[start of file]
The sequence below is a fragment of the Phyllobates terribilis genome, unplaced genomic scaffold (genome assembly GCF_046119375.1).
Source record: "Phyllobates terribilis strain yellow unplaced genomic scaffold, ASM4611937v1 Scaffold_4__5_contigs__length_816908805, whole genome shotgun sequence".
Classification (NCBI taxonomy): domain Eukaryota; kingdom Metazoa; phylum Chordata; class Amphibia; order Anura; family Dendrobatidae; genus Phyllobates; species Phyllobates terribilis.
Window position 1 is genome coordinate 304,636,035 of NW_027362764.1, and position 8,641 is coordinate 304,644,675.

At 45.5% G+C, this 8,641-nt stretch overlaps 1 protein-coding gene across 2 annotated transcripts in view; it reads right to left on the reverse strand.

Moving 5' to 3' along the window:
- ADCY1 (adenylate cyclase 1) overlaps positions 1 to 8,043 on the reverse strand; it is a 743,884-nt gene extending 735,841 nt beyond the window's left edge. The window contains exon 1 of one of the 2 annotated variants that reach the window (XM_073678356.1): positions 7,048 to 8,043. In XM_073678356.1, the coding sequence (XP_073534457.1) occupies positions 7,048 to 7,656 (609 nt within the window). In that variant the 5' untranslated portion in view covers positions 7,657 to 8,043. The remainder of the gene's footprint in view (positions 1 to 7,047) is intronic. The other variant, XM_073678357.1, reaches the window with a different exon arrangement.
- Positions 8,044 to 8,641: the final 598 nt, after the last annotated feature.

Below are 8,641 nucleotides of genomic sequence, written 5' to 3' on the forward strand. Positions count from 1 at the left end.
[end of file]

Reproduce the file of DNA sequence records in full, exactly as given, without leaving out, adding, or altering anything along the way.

The sequence below is a fragment of the Phyllobates terribilis genome, unplaced genomic scaffold (genome assembly GCF_046119375.1).
Source record: "Phyllobates terribilis strain yellow unplaced genomic scaffold, ASM4611937v1 Scaffold_4__5_contigs__length_816908805, whole genome shotgun sequence".
Classification (NCBI taxonomy): domain Eukaryota; kingdom Metazoa; phylum Chordata; class Amphibia; order Anura; family Dendrobatidae; genus Phyllobates; species Phyllobates terribilis.
Window position 1 is genome coordinate 304,636,035 of NW_027362764.1, and position 8,641 is coordinate 304,644,675.

At 45.5% G+C, this 8,641-nt stretch overlaps 1 protein-coding gene across 2 annotated transcripts in view; it reads right to left on the reverse strand.

Moving 5' to 3' along the window:
- ADCY1 (adenylate cyclase 1) overlaps positions 1 to 8,043 on the reverse strand; it is a 743,884-nt gene extending 735,841 nt beyond the window's left edge. The window contains exon 1 of one of the 2 annotated variants that reach the window (XM_073678356.1): positions 7,048 to 8,043. In XM_073678356.1, the coding sequence (XP_073534457.1) occupies positions 7,048 to 7,656 (609 nt within the window). In that variant the 5' untranslated portion in view covers positions 7,657 to 8,043. The remainder of the gene's footprint in view (positions 1 to 7,047) is intronic. The other variant, XM_073678357.1, reaches the window with a different exon arrangement.
- Positions 8,044 to 8,641: the final 598 nt, after the last annotated feature.

Below are 8,641 nucleotides of genomic sequence, written 5' to 3' on the forward strand. Positions count from 1 at the left end.